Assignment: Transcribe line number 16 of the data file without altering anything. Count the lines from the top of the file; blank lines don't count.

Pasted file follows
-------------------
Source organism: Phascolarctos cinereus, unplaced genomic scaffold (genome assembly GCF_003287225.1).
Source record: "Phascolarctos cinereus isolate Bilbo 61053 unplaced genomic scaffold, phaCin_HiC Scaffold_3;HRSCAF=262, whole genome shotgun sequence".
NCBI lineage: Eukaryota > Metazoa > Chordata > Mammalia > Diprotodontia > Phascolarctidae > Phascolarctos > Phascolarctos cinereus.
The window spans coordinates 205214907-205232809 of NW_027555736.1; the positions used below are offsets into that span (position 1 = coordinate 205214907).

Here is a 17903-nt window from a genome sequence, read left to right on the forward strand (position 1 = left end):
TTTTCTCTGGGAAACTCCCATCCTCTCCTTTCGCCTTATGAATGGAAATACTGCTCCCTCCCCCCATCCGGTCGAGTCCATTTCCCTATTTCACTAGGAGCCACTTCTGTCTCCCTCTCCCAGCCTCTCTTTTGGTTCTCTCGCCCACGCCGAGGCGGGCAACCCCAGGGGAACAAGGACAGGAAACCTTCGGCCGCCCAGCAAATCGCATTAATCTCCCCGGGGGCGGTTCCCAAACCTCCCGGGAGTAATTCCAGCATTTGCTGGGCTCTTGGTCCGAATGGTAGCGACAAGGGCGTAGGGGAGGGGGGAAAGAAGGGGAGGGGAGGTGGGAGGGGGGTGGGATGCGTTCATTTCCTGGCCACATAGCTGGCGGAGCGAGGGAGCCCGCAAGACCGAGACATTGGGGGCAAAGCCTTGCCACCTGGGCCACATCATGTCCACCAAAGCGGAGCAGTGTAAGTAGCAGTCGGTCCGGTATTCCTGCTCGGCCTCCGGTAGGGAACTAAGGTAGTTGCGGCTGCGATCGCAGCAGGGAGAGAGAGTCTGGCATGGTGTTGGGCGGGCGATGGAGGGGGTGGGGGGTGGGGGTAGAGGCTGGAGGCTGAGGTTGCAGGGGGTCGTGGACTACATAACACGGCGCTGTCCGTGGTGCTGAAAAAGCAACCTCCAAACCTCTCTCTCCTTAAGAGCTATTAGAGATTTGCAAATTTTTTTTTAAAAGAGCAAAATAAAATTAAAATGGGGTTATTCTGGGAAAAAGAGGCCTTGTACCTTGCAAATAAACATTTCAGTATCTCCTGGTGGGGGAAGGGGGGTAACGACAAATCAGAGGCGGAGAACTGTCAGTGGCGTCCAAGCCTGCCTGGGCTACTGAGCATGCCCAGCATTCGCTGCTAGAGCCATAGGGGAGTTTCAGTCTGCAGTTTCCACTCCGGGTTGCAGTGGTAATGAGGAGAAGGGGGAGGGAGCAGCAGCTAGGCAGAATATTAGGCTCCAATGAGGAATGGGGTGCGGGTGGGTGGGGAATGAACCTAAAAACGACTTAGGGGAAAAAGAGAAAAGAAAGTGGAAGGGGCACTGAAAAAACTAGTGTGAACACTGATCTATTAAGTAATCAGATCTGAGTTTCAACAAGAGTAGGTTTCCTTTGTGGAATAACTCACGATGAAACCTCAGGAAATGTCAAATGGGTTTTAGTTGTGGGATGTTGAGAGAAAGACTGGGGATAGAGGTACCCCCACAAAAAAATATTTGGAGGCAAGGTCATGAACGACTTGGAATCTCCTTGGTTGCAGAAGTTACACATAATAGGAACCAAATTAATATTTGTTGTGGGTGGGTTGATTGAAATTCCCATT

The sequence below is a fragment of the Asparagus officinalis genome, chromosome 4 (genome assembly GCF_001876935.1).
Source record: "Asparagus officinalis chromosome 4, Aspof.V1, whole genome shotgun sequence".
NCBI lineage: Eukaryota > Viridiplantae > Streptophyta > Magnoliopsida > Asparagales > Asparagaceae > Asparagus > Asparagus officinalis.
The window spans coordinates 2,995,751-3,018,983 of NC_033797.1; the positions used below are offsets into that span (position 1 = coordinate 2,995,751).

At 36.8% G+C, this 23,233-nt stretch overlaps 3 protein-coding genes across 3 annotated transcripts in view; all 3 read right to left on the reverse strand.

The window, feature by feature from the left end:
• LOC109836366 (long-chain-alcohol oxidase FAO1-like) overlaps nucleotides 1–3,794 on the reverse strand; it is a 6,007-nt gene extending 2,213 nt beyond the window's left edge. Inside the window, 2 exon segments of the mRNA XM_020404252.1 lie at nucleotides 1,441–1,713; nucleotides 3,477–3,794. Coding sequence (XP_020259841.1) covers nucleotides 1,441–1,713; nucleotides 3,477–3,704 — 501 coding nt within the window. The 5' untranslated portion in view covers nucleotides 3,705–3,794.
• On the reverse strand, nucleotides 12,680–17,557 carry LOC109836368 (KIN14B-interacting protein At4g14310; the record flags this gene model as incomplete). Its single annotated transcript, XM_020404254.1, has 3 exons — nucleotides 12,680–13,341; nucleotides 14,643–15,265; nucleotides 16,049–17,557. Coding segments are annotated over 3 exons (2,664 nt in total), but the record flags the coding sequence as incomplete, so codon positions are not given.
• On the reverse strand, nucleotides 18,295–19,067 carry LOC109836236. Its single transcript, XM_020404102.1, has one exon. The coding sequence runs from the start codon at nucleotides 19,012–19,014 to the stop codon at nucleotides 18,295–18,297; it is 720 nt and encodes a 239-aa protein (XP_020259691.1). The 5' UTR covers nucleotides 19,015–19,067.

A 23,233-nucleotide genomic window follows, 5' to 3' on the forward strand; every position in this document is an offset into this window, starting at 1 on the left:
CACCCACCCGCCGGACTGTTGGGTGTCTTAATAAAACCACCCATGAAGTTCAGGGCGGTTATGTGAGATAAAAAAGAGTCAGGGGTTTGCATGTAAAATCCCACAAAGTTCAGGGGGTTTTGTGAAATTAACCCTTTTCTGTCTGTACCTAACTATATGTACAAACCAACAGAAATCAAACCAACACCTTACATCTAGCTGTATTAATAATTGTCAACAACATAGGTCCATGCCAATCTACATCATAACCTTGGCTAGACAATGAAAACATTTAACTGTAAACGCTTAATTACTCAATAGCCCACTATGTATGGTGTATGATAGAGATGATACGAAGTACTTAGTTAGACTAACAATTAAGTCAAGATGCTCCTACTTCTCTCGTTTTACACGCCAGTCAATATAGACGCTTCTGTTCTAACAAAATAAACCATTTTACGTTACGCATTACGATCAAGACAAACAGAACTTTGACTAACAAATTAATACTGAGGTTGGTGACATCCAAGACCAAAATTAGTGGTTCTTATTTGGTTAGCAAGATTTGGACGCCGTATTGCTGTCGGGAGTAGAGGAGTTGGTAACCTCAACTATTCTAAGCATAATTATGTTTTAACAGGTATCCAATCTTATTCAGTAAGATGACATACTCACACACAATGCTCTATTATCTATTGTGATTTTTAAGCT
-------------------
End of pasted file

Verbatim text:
A 23,233-nucleotide genomic window follows, 5' to 3' on the forward strand; every position in this document is an offset into this window, starting at 1 on the left: